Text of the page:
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why can't I have something like:

Some_Function ? myList.Add(a) : throw new Exception();

Why can't I throw exception in else part of ?: operator? what is the main purpose of ?: operator?

Suggestion If anybody else wondered about the same thing, beside reading the answers below, i suggest that you read this post as well.. Expression Versus Statement

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    Because it's C#, not C++. – Athari Aug 29 '14 at 11:46
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    Because both sides need to return a value of the same type, you can do what you want with if/else. – Ben Robinson Aug 29 '14 at 11:46
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    List.Add is a void method, so myList.Add(a) is not an expression. – Lee Aug 29 '14 at 11:47
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    @Dena Just because you have the same operator in c++ and c#, it doesn't mean it works the same way in both languages. – Ben Robinson Aug 29 '14 at 11:49
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    It's worth mentioning the error message: Invalid expression term 'throw' – Henk Holterman Aug 29 '14 at 11:55
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The other answers and comments are of course true (we can refer to the documentation), though my understanding of the question is more like, "why does it have to be that way?".

According to the C# 5.0 specification, the conditional operator forms an expression, not a statement. I suspect that the reason why it's not a statement, thus preventing you from doing something like a ? b() : throw e is simply because we already have a statement construct for achieving basically the same thing; namely, if..else.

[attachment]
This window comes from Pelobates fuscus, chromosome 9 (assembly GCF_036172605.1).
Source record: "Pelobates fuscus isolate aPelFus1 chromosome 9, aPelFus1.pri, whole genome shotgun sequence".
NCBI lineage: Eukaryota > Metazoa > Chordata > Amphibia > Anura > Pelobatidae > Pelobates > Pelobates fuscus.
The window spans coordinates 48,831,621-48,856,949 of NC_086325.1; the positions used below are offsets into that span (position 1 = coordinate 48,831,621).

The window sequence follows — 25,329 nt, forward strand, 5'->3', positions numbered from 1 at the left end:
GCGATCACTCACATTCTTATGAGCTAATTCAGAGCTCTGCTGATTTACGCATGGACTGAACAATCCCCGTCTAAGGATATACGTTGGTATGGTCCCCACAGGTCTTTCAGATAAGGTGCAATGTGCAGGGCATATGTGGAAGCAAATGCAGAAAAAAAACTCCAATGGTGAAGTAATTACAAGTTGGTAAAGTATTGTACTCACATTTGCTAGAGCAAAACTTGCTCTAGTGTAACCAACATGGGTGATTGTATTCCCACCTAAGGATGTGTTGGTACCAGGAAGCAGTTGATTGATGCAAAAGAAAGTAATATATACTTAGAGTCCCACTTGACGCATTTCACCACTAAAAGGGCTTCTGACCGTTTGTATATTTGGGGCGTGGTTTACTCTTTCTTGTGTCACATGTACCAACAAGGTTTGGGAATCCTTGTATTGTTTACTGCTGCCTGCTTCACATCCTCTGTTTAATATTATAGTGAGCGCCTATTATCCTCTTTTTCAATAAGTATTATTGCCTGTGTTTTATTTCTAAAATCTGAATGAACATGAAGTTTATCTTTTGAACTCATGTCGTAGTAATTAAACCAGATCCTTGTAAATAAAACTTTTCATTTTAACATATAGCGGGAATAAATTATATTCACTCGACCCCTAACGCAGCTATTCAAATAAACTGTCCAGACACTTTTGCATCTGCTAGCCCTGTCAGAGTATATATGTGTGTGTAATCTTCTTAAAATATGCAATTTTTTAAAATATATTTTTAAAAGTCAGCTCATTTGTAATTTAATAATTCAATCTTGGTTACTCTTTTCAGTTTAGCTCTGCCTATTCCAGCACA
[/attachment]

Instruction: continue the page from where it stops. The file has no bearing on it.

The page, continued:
if (a) { b(); } else { throw e; }

The benefit of the conditional operator is that it can be used within statements or other expressions.

bool? nb = GetValue();
if (nb ?? (a ? b() : c())) { throw e; }
  • +1 for being the only person to make the quite important distinction that the conditional operator requires 2 expressions and not statements. – Ben Robinson Aug 29 '14 at 12:05
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    @BenRobinson He doesn't strictly say that, just that it forms an expression... (+1 for referencing the spec, though, that's the only real answer to "why doesn't C# do x?") – Rawling Aug 29 '14 at 12:15
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    @Rawling, OK but close enough. – Ben Robinson Aug 29 '14 at 12:18
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    else, throw e. I can imagine the compiler chucking e through a window. – DidIReallyWriteThat Aug 29 '14 at 12:19
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    (╯°□°)╯︵ ǝ (@CalvinSmith suggestions for a unicode broken window welcome) – Rawling Aug 29 '14 at 12:58
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Because it is defined as:

null-coalescing-expression ? expression : expression